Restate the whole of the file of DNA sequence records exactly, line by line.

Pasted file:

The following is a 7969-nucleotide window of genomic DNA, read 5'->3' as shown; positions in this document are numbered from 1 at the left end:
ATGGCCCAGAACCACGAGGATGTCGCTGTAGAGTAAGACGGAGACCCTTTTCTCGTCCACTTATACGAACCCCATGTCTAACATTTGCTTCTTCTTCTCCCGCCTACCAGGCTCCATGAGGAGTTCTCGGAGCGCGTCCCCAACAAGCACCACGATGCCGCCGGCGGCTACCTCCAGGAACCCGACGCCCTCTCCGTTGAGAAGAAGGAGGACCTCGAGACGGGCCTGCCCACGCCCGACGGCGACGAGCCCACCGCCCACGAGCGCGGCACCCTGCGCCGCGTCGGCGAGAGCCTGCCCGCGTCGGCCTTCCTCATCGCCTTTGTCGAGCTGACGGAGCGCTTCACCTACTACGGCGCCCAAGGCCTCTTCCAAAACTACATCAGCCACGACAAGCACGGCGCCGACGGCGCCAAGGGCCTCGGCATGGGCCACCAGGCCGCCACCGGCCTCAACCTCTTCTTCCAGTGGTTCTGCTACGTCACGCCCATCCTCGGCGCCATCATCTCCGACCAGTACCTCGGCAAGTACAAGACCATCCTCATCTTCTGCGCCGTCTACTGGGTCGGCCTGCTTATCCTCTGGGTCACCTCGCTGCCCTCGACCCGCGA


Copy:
The following is a 7969-nucleotide window of genomic DNA, read 5'->3' as shown; positions in this document are numbered from 1 at the left end:
ATGGCCCAGAACCACGAGGATGTCGCTGTAGAGTAAGACGGAGACCCTTTTCTCGTCCACTTATACGAACCCCATGTCTAACATTTGCTTCTTCTTCTCCCGCCTACCAGGCTCCATGAGGAGTTCTCGGAGCGCGTCCCCAACAAGCACCACGATGCCGCCGGCGGCTACCTCCAGGAACCCGACGCCCTCTCCGTTGAGAAGAAGGAGGACCTCGAGACGGGCCTGCCCACGCCCGACGGCGACGAGCCCACCGCCCACGAGCGCGGCACCCTGCGCCGCGTCGGCGAGAGCCTGCCCGCGTCGGCCTTCCTCATCGCCTTTGTCGAGCTGACGGAGCGCTTCACCTACTACGGCGCCCAAGGCCTCTTCCAAAACTACATCAGCCACGACAAGCACGGCGCCGACGGCGCCAAGGGCCTCGGCATGGGCCACCAGGCCGCCACCGGCCTCAACCTCTTCTTCCAGTGGTTCTGCTACGTCACGCCCATCCTCGGCGCCATCATCTCCGACCAGTACCTCGGCAAGTACAAGACCATCCTCATCTTCTGCGCCGTCTACTGGGTCGGCCTGCTTATCCTCTGGGTCACCTCGCTGCCCTCGACCCGCGA